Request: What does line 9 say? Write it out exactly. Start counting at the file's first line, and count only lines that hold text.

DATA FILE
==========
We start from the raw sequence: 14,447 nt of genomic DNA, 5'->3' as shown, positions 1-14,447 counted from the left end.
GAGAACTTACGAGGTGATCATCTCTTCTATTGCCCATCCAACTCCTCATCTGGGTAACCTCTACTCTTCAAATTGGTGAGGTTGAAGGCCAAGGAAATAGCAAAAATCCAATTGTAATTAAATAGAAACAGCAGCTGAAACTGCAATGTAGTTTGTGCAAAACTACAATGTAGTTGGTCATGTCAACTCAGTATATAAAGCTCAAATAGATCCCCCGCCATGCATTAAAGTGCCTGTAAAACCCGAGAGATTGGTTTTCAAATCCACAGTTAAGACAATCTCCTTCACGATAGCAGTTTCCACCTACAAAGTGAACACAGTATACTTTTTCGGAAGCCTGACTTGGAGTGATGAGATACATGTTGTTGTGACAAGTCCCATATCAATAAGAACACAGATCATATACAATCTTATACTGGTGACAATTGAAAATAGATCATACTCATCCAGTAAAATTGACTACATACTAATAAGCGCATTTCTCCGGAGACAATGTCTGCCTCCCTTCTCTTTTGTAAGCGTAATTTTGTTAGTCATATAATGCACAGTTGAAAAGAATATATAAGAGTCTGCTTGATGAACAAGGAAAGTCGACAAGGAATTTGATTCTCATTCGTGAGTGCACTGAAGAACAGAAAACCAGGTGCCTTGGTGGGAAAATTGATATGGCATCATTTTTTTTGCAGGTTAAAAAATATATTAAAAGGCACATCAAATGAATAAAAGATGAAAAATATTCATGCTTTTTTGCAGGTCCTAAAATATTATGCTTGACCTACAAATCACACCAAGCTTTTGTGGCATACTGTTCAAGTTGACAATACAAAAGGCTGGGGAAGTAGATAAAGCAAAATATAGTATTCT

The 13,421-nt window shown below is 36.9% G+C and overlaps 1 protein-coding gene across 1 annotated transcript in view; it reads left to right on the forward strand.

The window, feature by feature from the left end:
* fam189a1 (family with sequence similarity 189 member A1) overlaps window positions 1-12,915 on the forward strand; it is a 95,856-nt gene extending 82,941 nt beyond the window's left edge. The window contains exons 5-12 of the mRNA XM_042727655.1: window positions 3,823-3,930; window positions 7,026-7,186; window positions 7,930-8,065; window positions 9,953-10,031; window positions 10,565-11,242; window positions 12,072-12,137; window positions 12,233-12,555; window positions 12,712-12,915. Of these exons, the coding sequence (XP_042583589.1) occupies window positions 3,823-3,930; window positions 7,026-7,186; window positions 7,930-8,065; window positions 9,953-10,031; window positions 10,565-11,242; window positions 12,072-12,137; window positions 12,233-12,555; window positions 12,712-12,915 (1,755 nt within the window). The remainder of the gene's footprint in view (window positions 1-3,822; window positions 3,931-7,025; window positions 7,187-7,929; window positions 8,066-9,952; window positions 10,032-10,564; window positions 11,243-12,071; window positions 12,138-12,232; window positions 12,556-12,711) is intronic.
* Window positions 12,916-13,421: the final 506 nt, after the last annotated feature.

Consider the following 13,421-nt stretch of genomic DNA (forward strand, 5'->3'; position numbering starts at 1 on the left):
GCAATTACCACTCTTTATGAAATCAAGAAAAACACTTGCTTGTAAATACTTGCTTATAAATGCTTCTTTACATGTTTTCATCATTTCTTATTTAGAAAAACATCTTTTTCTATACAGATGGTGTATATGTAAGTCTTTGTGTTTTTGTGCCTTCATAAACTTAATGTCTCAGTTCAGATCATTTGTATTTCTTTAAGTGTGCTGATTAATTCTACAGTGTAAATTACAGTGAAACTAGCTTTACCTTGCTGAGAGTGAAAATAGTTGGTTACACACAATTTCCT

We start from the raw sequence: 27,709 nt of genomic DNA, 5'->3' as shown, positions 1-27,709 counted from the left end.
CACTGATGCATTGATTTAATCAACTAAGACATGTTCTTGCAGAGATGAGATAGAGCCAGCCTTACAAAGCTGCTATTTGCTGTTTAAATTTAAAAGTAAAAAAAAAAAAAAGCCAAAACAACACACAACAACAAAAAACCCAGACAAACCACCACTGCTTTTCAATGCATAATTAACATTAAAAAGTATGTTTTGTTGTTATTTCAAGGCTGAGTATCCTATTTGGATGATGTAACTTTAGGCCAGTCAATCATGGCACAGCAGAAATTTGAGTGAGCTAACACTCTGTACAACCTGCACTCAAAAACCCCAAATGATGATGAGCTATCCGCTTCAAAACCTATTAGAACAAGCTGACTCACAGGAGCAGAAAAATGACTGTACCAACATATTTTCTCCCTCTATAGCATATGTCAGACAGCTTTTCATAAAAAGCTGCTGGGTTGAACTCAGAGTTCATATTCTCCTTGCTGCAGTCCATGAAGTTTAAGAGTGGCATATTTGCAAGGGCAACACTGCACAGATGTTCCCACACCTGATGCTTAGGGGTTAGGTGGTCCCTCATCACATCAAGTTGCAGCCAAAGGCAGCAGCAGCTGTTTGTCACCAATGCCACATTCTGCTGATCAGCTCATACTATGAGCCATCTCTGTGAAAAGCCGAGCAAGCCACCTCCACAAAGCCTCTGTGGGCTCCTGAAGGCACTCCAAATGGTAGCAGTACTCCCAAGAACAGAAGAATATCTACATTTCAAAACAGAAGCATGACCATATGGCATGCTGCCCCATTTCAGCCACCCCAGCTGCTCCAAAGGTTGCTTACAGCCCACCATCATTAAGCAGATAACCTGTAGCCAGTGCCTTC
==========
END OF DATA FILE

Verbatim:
We start from the raw sequence: 27,709 nt of genomic DNA, 5'->3' as shown, positions 1-27,709 counted from the left end.